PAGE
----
When I teach writing courses to business professionals, I often get asked questions about the “rules” for writing e-mails. These students want to communicate professionally, which is why they are in my classes, and this includes how they present themselves and deliver their content in e-mails.
In response to the question about e-mail “rules,” I answer that I don’t know of any. What I do offer, however, are guidelines for business and personal letters, modified for the e-mail format. These guidelines follow two basic principles.
1. Business e-mails and personal e-mails serve different purposes.
2. Business e-mails are formal correspondences.
With these two principles in mind, here are 6 guidelines for writing e-mail.
Personal e-mails: Use the recipient’s first name followed by comma. Just using the name is sufficient. I don’t recommend using “Dear.” Because of the informal nature, you may wish, instead, to start with some other greeting, such as “Good morning” or “Hi.”
Formal, business e-mails: Use the recipient’s first name followed by a colon, just like in a business letter. Use the same greeting line information that you would use in a formal business letter. Here, you may wish to use “Dear” followed by the name. Interestingly, “Dear” gives the e-mail a formal touch.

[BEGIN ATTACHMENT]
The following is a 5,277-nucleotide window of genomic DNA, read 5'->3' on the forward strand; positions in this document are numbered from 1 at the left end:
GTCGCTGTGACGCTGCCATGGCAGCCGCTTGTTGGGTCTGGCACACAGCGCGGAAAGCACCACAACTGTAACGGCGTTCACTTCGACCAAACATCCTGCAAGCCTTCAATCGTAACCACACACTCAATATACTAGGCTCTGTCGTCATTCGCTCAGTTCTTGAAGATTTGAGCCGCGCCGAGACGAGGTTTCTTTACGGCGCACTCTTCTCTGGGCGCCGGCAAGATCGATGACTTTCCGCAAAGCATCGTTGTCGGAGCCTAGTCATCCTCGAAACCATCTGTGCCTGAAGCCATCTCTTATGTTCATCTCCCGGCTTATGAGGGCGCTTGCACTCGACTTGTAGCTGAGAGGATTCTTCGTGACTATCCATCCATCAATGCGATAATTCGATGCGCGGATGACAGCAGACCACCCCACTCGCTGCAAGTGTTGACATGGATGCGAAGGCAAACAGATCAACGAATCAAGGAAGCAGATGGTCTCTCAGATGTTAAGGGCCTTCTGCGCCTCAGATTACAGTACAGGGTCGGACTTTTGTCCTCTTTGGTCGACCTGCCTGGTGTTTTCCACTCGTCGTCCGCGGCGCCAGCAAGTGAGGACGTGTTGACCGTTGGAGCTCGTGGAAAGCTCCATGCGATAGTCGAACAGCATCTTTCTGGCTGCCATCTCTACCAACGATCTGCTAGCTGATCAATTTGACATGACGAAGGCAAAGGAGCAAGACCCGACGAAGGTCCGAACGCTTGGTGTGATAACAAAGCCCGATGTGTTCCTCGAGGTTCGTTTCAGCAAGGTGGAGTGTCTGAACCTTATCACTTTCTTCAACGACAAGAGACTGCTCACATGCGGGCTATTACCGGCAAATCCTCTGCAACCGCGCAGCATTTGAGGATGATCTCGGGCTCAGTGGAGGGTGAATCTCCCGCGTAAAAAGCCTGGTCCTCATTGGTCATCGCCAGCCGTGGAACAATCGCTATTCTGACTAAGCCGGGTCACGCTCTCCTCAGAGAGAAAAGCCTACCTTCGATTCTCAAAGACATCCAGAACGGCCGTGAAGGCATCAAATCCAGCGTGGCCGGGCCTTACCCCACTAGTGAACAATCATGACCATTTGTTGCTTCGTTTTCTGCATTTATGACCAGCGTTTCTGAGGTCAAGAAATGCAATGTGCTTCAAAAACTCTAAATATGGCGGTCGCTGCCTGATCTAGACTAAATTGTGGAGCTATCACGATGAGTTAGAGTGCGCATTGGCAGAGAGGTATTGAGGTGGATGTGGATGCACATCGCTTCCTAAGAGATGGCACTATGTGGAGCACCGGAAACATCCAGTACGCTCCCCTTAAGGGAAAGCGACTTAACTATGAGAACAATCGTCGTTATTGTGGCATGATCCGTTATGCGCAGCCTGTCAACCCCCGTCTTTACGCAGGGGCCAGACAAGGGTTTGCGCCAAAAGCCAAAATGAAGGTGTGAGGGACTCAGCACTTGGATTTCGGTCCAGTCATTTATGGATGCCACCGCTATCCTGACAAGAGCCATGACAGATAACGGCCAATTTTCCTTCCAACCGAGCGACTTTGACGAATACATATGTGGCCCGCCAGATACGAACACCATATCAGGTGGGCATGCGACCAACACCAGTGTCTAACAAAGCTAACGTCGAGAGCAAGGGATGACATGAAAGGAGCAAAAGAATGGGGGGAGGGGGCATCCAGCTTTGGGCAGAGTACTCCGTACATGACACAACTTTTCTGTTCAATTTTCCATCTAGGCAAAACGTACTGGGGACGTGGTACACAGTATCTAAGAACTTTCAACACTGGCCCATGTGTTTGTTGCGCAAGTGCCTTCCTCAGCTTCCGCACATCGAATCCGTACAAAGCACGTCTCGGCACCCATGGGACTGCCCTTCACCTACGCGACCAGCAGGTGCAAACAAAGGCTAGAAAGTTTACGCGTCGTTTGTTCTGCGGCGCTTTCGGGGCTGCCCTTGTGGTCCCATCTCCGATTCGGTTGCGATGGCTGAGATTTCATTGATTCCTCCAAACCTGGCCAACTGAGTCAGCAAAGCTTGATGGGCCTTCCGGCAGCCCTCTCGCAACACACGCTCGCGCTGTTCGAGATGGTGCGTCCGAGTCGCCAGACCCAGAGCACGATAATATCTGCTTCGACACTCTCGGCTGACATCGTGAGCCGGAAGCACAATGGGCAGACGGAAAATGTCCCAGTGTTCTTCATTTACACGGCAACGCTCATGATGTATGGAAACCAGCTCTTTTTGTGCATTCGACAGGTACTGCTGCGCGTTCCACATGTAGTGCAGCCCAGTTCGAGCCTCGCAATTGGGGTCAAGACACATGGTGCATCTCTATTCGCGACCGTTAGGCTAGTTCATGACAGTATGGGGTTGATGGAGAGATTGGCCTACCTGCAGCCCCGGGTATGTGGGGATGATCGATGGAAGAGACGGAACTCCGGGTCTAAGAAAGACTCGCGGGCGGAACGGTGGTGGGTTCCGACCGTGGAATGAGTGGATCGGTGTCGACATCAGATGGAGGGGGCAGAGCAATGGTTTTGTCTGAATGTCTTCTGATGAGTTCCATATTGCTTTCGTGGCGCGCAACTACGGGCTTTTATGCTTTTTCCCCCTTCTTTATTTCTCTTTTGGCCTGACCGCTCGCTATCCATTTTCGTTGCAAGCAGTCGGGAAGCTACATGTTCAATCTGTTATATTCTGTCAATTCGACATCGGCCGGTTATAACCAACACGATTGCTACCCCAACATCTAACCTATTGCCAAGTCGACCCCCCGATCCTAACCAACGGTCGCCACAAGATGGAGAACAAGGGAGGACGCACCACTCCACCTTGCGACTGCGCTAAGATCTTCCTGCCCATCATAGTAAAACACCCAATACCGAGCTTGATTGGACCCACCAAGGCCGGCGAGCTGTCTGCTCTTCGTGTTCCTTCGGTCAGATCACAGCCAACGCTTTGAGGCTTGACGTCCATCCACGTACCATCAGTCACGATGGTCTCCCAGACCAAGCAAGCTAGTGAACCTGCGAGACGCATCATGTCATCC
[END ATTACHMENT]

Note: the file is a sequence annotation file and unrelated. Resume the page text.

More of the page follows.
Personal e-mails: You can generally omit closing lines. Finish the content of the message and follow it with your signature information.
Formal, business e-mails: Follow the content of the body with some form of tag line, such as “I look forward to hearing from you” or “Please let me know if you have any questions.” You can leave out letter closings, such as “Sincerely,” or you can include them. Either way is acceptable.
Use short paragraphs to make on-screen reading easier. Readers may have difficulty following the content if you have more than 4 or 5 lines of text. Put a blank line between paragraphs. Also, don’t indent the first line—you don’t need to because you’re adding the blank lines.
Mechanics are important. They include spelling, punctuation, grammar, and word usage. The recipient of a personal e-mail may forgive you for errors; the recipient of a business e-mail will not and should not. These are as important in your e-mail as in a business letter. Mechanics also may affect meaning, which means they are critical for communicating accurately.
At a minimum, include your name. For business e-mails, also include your e-mail address (even though it is already included in the e-mail routing information), your phone number, and the URL for your main business website. In short, include all the information the recipient needs to contact you and get information about your organization.
Personal e-mails: Pretty much anything goes. Personal e-mails are about you, and they represent you to your social network.
Formal, business e-mails: You need a formal appearance. This means no artistic fonts (which may be hard to read and may not be present on the recipient’s computer), no background images (which may make the text difficult to read), and no brightly colored text (for the same reason). The point is that business e-mails are formal documents, not art projects. They represent your organization, not you.
If the content is very long, longer than one screen, for example, consider writing a synopsis in the e-mail body and attaching a formal business letter with detailed content. Use a PDF if possible.
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